Family Ties

For Ojibwe and Dakota people, the concept of family extends beyond people to include relationships with other participants in the natural world. The name of the Ojibwe Crane clan, for instance, and the Dakota phrase Mitakuye Owasin (“All my relations”) are more than metaphors. They arise from and reflect relationships with animals, plants, and the land itself - relationships upon which cultures were based for survival over the long haul.

Ojibwe Clan and Family

Learning from Dakota Grandfather

Importance of Culture

On a social level, family membership – forged through marriage, parenting, and adoption – traditionally determines an individual’s place in Dakota and Ojibwe society, and by extension, an individual’s place in the world. Family ties carry obligations that extend beyond immediate relatives to include responsibility for the nation a whole.

Even international diplomacy has traditionally involved family ties. When Dakota and Ojibwe people entered into treaties with one another – long before there was a U.S., and well into the 19th Century – these agreements often involved “relation-making” ceremonies that created family ties among members of separate nations.

The extensive trading networks that American Indians maintained throughout the continent were also shaped by family ties. Long before U.S.-Indian treaties affected present-day Minnesota, people of European descent were marrying into Dakota and Ojibwe families. American Indian nations had extensive trading networks throughout the continent, and it was through marriage that traders of European descent often gained access to these networks.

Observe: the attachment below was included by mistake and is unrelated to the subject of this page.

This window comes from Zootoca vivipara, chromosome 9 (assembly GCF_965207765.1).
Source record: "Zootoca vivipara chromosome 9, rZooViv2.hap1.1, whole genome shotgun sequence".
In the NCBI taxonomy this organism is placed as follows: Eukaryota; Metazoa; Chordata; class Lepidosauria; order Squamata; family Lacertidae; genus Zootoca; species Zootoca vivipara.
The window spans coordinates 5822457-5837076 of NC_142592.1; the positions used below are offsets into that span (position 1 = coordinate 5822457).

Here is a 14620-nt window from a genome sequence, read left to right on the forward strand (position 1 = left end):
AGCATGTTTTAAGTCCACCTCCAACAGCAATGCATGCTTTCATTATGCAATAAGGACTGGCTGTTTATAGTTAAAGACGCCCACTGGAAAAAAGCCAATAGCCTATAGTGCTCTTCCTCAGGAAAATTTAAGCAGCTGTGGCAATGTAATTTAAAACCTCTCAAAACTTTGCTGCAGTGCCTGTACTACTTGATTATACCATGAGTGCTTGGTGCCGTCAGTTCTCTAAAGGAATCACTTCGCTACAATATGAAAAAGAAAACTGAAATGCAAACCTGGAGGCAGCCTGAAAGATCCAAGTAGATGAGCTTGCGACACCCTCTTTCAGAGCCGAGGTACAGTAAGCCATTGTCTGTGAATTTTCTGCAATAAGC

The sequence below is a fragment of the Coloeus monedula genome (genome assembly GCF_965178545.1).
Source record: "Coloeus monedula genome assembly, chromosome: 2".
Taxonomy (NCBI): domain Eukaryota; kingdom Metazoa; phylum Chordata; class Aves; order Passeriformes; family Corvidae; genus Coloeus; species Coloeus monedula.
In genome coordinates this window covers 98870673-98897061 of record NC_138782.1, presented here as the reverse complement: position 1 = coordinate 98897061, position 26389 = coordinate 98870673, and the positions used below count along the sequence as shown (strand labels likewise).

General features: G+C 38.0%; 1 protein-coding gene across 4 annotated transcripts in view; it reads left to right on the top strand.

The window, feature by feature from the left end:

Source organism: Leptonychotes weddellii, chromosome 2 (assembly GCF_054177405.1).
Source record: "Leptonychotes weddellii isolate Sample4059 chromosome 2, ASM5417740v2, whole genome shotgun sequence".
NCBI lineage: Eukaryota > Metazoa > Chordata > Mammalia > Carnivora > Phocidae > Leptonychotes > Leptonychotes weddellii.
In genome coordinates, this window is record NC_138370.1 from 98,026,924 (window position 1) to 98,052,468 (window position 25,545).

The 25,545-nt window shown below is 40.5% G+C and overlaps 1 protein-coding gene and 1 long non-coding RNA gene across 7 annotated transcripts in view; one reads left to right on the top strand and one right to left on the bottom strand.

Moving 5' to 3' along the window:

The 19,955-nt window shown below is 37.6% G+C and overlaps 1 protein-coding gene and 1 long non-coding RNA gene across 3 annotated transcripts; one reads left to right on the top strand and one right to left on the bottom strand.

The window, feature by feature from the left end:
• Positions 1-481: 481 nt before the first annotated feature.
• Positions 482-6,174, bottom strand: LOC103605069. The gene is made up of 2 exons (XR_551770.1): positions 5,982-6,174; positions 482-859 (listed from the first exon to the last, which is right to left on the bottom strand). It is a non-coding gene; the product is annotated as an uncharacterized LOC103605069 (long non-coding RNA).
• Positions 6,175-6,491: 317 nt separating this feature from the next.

The earliest European or American traders were immigrants to Indian country. They learned the local languages, adopted American Indian cultural practices, and took part in the local economy and politics. Traders depended for their livelihood on highly-functioning American Indian societies, and their participation in trade required taking on family obligations. On a nation-to-nation basis, U.S.-Indian relations were built initially on trade, particularly the fur trade, and family ties remained an important element of international relations throughout the treaty making era.